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Demobilization of Paramilitaries in Colombia: Transformation or Transition?

NCJ Number
Studies in Conflict and Terrorism Volume: 31 Issue: 6 Dated: June 2008 Pages: 520-540
Douglas Porch; Maria Jose Rasmussen
Date Published
June 2008
21 pages
This article examines the effectiveness of past and current paramilitary demobilization efforts in Columbia.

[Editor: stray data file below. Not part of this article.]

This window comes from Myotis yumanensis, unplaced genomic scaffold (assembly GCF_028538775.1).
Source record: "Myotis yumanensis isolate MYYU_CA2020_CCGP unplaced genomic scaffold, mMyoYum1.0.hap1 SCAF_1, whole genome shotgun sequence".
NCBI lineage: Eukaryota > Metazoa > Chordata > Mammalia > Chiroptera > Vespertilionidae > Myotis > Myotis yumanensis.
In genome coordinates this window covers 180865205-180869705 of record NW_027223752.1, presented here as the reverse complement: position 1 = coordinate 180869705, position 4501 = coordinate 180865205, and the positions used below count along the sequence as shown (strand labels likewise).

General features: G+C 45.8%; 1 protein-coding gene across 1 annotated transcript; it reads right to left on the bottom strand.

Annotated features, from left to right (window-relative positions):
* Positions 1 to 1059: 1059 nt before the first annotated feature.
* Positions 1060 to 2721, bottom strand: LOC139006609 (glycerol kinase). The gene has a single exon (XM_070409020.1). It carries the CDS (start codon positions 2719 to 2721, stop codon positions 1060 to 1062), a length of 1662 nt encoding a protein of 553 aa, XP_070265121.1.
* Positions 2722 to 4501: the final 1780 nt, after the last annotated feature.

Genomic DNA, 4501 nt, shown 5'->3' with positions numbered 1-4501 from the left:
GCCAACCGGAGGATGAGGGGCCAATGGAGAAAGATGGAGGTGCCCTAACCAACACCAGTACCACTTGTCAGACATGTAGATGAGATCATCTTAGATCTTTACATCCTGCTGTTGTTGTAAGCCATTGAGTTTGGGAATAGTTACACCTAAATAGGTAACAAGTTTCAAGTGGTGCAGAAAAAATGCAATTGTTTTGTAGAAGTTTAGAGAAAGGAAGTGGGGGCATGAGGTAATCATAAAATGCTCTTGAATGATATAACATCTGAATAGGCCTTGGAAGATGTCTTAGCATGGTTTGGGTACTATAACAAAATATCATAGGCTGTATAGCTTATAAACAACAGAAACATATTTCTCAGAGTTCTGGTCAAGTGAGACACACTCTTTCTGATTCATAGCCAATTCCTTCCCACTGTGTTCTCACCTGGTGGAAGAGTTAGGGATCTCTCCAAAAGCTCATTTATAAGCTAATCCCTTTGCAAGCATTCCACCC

Historically, Disarmament, Demobilization, and Reinsertion (DDR) have provided a useful means to terminate conflicts. However, DDR in Columbia has proven to be neither a smooth, nor a durable process. Since being elected into office in 2002, Columbian President Alvaro Uribe has vigorously pursued a demobilization program, both individual and collective in its efforts to terminate paramilitary groups. Yet, indications are that, like its predecessors, the current round of demobilization, although touted as highly successful, is merely reshaping the Colombian conflict. Evidence is growing that this latest round of Columbian DDR is merely transitioning, rather than terminating, violence in Columbia, transitioning from a legacy of endemic civil wars and perpetual terrorism to criminal entities. To support this argument, the first section of this article reviews previous attempts at DDR in Columbia in the 1980s and 1990s. It then describes the ongoing DDR process under President Uribe involving collective (process of negotiation) and individual (absence of negotiation) demobilizations. 1 table, 100 notes